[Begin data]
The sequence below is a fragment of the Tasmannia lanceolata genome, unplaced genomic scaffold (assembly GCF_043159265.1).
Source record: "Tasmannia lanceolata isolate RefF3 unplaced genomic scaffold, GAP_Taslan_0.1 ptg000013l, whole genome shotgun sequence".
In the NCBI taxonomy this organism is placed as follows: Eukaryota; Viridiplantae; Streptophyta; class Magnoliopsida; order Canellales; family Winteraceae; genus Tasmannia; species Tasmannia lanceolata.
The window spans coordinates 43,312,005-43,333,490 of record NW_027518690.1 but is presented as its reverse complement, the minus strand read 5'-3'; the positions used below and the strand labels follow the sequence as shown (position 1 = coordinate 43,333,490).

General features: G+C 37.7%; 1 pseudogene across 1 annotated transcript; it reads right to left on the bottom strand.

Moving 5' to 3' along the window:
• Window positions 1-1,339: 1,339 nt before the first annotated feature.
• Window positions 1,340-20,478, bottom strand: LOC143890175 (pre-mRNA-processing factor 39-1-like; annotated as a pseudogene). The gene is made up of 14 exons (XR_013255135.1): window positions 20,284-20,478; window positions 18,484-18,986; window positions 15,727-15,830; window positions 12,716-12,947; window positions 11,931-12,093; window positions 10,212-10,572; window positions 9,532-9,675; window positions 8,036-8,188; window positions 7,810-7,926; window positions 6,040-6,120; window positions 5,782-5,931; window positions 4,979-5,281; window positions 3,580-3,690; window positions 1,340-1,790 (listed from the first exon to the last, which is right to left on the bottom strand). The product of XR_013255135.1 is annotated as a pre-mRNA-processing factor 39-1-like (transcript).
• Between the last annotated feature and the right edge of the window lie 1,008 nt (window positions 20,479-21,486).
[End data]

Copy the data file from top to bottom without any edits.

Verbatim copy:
The sequence below is a fragment of the Tasmannia lanceolata genome, unplaced genomic scaffold (assembly GCF_043159265.1).
Source record: "Tasmannia lanceolata isolate RefF3 unplaced genomic scaffold, GAP_Taslan_0.1 ptg000013l, whole genome shotgun sequence".
In the NCBI taxonomy this organism is placed as follows: Eukaryota; Viridiplantae; Streptophyta; class Magnoliopsida; order Canellales; family Winteraceae; genus Tasmannia; species Tasmannia lanceolata.
The window spans coordinates 43,312,005-43,333,490 of record NW_027518690.1 but is presented as its reverse complement, the minus strand read 5'-3'; the positions used below and the strand labels follow the sequence as shown (position 1 = coordinate 43,333,490).

General features: G+C 37.7%; 1 pseudogene across 1 annotated transcript; it reads right to left on the bottom strand.

Moving 5' to 3' along the window:
• Window positions 1-1,339: 1,339 nt before the first annotated feature.
• Window positions 1,340-20,478, bottom strand: LOC143890175 (pre-mRNA-processing factor 39-1-like; annotated as a pseudogene). The gene is made up of 14 exons (XR_013255135.1): window positions 20,284-20,478; window positions 18,484-18,986; window positions 15,727-15,830; window positions 12,716-12,947; window positions 11,931-12,093; window positions 10,212-10,572; window positions 9,532-9,675; window positions 8,036-8,188; window positions 7,810-7,926; window positions 6,040-6,120; window positions 5,782-5,931; window positions 4,979-5,281; window positions 3,580-3,690; window positions 1,340-1,790 (listed from the first exon to the last, which is right to left on the bottom strand). The product of XR_013255135.1 is annotated as a pre-mRNA-processing factor 39-1-like (transcript).
• Between the last annotated feature and the right edge of the window lie 1,008 nt (window positions 20,479-21,486).